Aquino meets with Moro rebel leader in Tokyo
MANILA, Philippines—Three years since the collapse of a controversial homeland deal, the Philippine government and the Moro Islamic Liberation Front met in historic hush-hush talks in Tokyo in hopes of moving forward protracted peace negotiations between the state and the secessionist group.
President Benigno Aquino III quietly flew to Tokyo on Thursday to meet with MILF chair Al Haj Murad Ibrahim in a suburb in Tokyo and they agreed to settle negotiations within the current administration.
“Both agreed to fast track the negotiations,” a Philippine government statement said after Aquino met Moro Islamic Liberation Front (MILF) chairman Murad Ebrahim on Thursday near Tokyo’s Narita airport.
It was the first time in Philippine history that a meeting of such a high level took place abroad between a sitting president and the head of an insurgent group, said the Office of the Presidential Adviser on the Peace Process. Chief government negotiator Marvic Leonen said Aquino “sought the meeting” as government prepared its agenda for official talks.
While accompanied by officials on both sides, Aquino and Murad met one-on-one, joined only by note-takers for documentation, Leonen said.
Leonen described the meeting as “cordial but consisted of a frank and candid exchange of their views about the frames of the continuing peace talks and some possible approaches that the parties can take to bring about a peaceful settlement.”
“Both agreed that the implementation of any agreement should happen within the current administration. Both agreed to fast-track the negotiations,” Leonen said. Aquino’s six-year term ends in mid-2016.
Besides Leonen, the government party in the talks included Presidential Peace Adviser Secretary Teresita Deles, Defense Secretary Voltaire Gazmin, National Security Adviser Cesar Garcia, Budget Secretary Florencio Abad, Finance Secretary Cesar Purisima, Presidential spokesperson Edwin Lacierda.
Members of the MILF Central Committee joined Murad in the “informal talks.
MILF vice-chairman Ghazali Jaafar said it was a “fruitful meeting.”
“The government is serious in looking for genuine solution to the problem,” Ghadzali Jaafar, political affairs chief of the MILF, said by phone.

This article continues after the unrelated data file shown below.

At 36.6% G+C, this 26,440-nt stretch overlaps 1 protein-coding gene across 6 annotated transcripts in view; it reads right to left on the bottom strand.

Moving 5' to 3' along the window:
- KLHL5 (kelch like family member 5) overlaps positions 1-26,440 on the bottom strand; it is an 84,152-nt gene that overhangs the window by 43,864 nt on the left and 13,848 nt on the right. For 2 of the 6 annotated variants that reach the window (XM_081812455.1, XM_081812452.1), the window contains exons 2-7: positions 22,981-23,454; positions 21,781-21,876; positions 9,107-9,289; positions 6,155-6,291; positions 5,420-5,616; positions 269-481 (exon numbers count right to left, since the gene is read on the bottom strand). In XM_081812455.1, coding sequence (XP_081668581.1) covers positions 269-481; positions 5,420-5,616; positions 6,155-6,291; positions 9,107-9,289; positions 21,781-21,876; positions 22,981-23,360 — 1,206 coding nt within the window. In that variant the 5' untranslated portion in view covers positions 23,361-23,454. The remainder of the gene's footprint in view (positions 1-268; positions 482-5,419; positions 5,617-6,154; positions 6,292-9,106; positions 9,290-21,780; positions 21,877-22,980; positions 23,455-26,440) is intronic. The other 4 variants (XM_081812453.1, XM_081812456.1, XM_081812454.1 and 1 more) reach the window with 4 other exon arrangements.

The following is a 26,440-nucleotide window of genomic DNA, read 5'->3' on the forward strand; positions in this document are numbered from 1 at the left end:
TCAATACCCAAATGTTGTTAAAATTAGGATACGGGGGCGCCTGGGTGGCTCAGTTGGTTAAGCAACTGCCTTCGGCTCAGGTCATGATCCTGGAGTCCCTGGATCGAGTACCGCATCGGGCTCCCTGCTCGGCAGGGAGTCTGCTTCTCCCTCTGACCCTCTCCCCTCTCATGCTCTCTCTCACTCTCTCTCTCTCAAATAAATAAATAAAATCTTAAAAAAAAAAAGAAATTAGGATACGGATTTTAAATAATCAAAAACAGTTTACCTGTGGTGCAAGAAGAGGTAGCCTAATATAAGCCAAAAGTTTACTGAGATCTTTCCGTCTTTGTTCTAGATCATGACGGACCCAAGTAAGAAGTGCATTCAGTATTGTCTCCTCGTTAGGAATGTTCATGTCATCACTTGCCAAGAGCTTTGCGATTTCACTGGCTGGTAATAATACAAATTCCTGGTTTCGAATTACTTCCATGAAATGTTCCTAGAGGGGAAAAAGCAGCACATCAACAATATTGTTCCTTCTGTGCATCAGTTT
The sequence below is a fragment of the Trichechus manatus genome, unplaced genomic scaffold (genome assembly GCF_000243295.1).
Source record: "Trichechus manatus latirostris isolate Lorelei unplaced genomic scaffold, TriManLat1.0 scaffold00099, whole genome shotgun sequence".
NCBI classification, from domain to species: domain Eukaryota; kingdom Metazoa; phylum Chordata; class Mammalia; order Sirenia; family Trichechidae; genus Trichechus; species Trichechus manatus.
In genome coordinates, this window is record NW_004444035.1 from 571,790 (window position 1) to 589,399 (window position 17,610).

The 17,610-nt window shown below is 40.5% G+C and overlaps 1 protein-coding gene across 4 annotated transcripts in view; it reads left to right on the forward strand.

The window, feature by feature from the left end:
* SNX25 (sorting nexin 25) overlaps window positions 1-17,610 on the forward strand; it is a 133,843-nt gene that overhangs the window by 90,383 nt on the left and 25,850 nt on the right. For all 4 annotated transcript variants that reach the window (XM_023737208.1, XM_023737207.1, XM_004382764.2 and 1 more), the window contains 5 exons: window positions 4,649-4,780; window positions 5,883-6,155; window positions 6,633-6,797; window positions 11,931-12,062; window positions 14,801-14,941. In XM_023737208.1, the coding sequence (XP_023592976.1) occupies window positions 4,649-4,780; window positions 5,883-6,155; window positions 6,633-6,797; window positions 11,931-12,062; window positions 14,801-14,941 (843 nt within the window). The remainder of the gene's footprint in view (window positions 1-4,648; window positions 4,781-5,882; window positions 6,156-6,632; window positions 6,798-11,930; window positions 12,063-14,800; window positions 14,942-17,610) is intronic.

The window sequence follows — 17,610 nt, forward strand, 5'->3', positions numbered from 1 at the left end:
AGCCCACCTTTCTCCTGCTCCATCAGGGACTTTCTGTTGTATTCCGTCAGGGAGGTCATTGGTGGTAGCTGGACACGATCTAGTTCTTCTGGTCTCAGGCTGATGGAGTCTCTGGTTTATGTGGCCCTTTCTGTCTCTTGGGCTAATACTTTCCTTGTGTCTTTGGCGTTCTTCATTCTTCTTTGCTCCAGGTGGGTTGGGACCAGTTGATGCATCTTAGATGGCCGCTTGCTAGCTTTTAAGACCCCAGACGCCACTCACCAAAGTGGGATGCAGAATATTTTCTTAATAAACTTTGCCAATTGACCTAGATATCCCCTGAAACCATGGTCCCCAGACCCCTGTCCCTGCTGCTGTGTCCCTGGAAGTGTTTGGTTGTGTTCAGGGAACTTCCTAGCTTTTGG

“Both leaders talked about the Bangsamoro problem as well as possible solutions to the problem,” he said.
“The government is serious in looking for (a) genuine solution to the problem,” said Jaafar, who did not travel with Ebrahim.
The 12,000-strong MILF has been waging an insurgency for more than three decades to carve out a separate Muslim state in the mostly Catholic country’s southern island of Mindanao.
The rebellion has killed over 150,000 people and stunted economic growth in the mineral rich but impoverished southern region.
Aquino’s predecessor, Gloria Arroyo, failed to sign a peace deal with the MILF during the nearly ten years she was in power.
Large scale fighting erupted in 2008 when rogue MILF commanders launched attacks in response to the Supreme Court outlawing a proposed peace deal that would have given them control over vast tracts of land.
More than 750,000 people were displaced at the height of the fighting, triggering a humanitarian crisis.
About 400 civilians and fighters from both sides were also killed.
After Aquino came to power last year, peace talks resumed between the two sides in Malaysia, with the last round held in June.
The government said Friday that the Japan meeting was the first time a Philippine president had held face-to-face talks with the MILF chairman in 14 years of on-and-off peace negotiations.
The official negotiating panels of the two sides are now expected to head back to Malaysia to continue the talks in the middle of this month, both parties said.
The MILF broke away in 1978 from the Moro National Liberation Front, which launched a bloody separatist uprising in Mindanao in 1971 before signing a peace treaty with the Philippine government in 1996.
The treaty created a limited self-rule area called the Autonomous Region in Muslim Mindanao that has so far failed to uplift the condition of Filipino Muslims, who remain among the country’s poorest.
The MILF is the largest rebel group in Mindanao, but the area is also home to a small band of Al-Qaeda-linked Islamic militants, as well as other armed groups who conduct kidnappings and extortions to raise money. With reports from Jeoffrey Maitem, Inquirer Mindanao; Agence France-Presse
Originally posted at 3:44 p.m.
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